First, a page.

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Saudi investment raises questions on post-White House ethics – PBS NewsHour

by Arifa Rana

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A $2 billion investment to Jared Kushner from a fund led by the crown prince of Saudi Arabia has raised questions about the ethics of post-White House business. Kushner’s private equity firm secured the investment after Crown Prince Mohammed bin Salman overruled a host of objections from the sovereign wealth funds’ advisers. Geoff Bennett reports.
Judy Woodruff:
A $2 billion investment that President Trump — former President Trump’s son-in-law Jared Kushner secured last summer from a fund led by the crown prince of Saudi Arabia has raised questions about the ethics of post-White House business dealings.
Kushner’s private equity firm secured the investment after Crown Prince Mohammed bin Salman overruled a host of objections from the sovereign wealth fund’s advisers. The New York Times reported some of the group’s concerns. The private equity firm was found to be — quote — “unsatisfactory in all aspects.” The kingdom would be taking on the bulk of the investment and the risk.
There was a seemingly excessive asset management fee and public relations risks due to Kushner’s involvement.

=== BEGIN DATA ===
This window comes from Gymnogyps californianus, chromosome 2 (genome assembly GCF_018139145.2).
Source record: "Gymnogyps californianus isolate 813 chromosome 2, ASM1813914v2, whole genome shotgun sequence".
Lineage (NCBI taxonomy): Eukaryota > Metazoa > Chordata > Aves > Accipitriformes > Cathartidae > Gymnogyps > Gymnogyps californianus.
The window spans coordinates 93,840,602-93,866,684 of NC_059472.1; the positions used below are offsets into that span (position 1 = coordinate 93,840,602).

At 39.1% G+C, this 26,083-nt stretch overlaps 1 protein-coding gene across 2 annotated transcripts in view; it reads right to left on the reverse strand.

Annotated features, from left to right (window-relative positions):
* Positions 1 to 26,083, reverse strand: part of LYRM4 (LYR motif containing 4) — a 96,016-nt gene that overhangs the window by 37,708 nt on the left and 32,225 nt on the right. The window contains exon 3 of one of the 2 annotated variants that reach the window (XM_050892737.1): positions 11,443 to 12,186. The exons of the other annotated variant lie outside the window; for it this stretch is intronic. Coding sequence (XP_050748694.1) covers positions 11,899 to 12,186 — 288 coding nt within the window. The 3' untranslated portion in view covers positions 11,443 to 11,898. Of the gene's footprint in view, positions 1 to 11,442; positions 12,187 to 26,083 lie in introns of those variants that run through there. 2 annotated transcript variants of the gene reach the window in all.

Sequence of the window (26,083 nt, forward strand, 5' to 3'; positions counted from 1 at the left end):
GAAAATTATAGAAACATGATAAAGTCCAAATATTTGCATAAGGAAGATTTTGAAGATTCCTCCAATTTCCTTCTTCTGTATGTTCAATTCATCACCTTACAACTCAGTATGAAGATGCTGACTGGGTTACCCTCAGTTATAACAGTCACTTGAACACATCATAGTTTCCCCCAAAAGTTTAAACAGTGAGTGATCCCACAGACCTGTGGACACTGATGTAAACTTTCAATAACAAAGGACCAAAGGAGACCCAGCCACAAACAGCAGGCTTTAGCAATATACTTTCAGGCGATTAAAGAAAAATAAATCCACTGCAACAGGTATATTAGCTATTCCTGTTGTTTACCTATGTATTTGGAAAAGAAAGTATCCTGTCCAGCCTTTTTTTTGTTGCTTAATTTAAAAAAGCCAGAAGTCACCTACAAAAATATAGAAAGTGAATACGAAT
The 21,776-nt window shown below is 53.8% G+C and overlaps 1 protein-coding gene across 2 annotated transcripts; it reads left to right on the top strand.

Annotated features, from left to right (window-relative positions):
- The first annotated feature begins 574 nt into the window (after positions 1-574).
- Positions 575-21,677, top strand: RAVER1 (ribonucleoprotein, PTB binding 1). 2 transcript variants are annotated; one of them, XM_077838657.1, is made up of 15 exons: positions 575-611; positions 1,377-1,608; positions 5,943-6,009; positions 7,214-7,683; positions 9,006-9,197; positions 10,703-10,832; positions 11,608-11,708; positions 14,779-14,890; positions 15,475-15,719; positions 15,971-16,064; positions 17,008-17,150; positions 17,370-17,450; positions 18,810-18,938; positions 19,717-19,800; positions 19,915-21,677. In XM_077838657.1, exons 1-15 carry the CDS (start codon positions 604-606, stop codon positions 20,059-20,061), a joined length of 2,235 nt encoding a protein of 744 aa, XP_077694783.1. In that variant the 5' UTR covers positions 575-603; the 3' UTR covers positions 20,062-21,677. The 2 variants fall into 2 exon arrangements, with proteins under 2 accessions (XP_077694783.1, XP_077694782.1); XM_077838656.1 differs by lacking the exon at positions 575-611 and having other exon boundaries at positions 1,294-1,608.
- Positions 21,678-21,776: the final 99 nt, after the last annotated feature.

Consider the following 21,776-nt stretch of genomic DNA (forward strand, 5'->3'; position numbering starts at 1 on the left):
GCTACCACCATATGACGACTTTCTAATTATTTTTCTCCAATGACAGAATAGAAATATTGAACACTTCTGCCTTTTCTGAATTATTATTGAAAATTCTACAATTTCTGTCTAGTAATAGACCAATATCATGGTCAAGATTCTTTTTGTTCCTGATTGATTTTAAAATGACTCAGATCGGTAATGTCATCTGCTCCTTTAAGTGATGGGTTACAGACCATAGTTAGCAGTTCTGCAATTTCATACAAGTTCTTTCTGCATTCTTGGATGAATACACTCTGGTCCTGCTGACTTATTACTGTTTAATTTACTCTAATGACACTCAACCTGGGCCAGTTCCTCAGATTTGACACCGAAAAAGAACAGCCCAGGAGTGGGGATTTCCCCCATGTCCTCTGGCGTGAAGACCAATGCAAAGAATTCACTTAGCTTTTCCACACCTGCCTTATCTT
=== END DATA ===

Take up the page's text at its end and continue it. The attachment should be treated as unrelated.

Geoff Bennett explores the close relationship between Kushner, the Trump administration and the crown prince that helped shape the deal.
Geoff Bennett:
As president, Donald Trump built ties with Saudi royals. One person was usually in the room, his son-in-law and senior adviser Jared Kushner.
Like Trump, Kushner arrived at the White House as a businessman with no foreign policy experience. But he quickly became a critical surrogate for Trump abroad and the architect of much of the administration’s Middle East strategy.
Jared Kushner, Former Senior Presidential Adviser:
We hope that this will start an even more historic journey for the Middle East and beyond.
Geoff Bennett:
On the campaign trail, candidate Trump took a harsh line on the kingdom.
Donald Trump, Former President of the United States: We protect Saudi Arabia. Why aren’t they paying?
Geoff Bennett:
He attacked Hillary Clinton for her ties to a country he called a criminal enterprise.
Donald Trump:
These are people that kill women and treat women horribly, and yet you take their money.
Geoff Bennett:
But, as president, he charted a different course with the country and its leaders. King Salman and his son, Crown Prince and de facto ruler, Mohammed bin Salman.
Donald Trump:
We really have a great friendship, a great relationship.
Geoff Bennett:
Just two months into office, Trump welcomed Mohammed bin Salman, then the deputy crown prince, to the White House for an Oval Office meeting and formal lunch. It’s believed to be the first time Kushner and the Saudi royal, often referred to by his initials, MBS, met in person.
But they wouldn’t be apart for long. Eight weeks later, then-President Trump traveled to Saudi Arabia’s capital city, Riyadh, the first stop on his first foreign trip.
Donald Trump:
My meetings with King Salman, the crown prince and the deputy crown prince have been filled with great warmth, goodwill, and tremendous cooperation.
Geoff Bennett:
In the coming months, MBS rose from deputy crown prince to crown prince, the second highest leader of the country.
Donald Trump:
Crown prince, thank you very much. Thank you for being here.
Geoff Bennett: